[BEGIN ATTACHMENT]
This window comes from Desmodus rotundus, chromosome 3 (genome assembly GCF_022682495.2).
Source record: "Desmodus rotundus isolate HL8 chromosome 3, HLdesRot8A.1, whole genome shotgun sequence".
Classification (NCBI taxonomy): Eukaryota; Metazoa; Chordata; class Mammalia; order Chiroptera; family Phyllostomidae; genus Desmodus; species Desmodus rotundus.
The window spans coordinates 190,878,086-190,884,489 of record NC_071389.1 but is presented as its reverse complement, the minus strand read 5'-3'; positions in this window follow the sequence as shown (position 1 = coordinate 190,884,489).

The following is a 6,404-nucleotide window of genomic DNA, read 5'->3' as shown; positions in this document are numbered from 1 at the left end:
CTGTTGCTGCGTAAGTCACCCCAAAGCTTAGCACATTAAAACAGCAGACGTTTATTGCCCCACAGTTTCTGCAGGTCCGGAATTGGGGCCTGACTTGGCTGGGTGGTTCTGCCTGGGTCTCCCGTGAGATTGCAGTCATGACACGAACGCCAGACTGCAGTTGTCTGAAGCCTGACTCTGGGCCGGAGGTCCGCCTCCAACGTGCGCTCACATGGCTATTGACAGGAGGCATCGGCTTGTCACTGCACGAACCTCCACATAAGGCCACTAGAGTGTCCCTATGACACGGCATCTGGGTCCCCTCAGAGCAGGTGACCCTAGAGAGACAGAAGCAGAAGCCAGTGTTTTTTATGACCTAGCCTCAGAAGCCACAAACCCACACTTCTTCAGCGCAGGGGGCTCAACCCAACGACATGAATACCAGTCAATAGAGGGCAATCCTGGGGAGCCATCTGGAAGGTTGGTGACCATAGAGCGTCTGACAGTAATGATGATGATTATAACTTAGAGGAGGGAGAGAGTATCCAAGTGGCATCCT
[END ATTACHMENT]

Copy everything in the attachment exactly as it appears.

This window comes from Desmodus rotundus, chromosome 3 (genome assembly GCF_022682495.2).
Source record: "Desmodus rotundus isolate HL8 chromosome 3, HLdesRot8A.1, whole genome shotgun sequence".
Classification (NCBI taxonomy): Eukaryota; Metazoa; Chordata; class Mammalia; order Chiroptera; family Phyllostomidae; genus Desmodus; species Desmodus rotundus.
The window spans coordinates 190,878,086-190,884,489 of record NC_071389.1 but is presented as its reverse complement, the minus strand read 5'-3'; positions in this window follow the sequence as shown (position 1 = coordinate 190,884,489).

The following is a 6,404-nucleotide window of genomic DNA, read 5'->3' as shown; positions in this document are numbered from 1 at the left end:
CTGTTGCTGCGTAAGTCACCCCAAAGCTTAGCACATTAAAACAGCAGACGTTTATTGCCCCACAGTTTCTGCAGGTCCGGAATTGGGGCCTGACTTGGCTGGGTGGTTCTGCCTGGGTCTCCCGTGAGATTGCAGTCATGACACGAACGCCAGACTGCAGTTGTCTGAAGCCTGACTCTGGGCCGGAGGTCCGCCTCCAACGTGCGCTCACATGGCTATTGACAGGAGGCATCGGCTTGTCACTGCACGAACCTCCACATAAGGCCACTAGAGTGTCCCTATGACACGGCATCTGGGTCCCCTCAGAGCAGGTGACCCTAGAGAGACAGAAGCAGAAGCCAGTGTTTTTTATGACCTAGCCTCAGAAGCCACAAACCCACACTTCTTCAGCGCAGGGGGCTCAACCCAACGACATGAATACCAGTCAATAGAGGGCAATCCTGGGGAGCCATCTGGAAGGTTGGTGACCATAGAGCGTCTGACAGTAATGATGATGATTATAACTTAGAGGAGGGAGAGAGTATCCAAGTGGCATCCT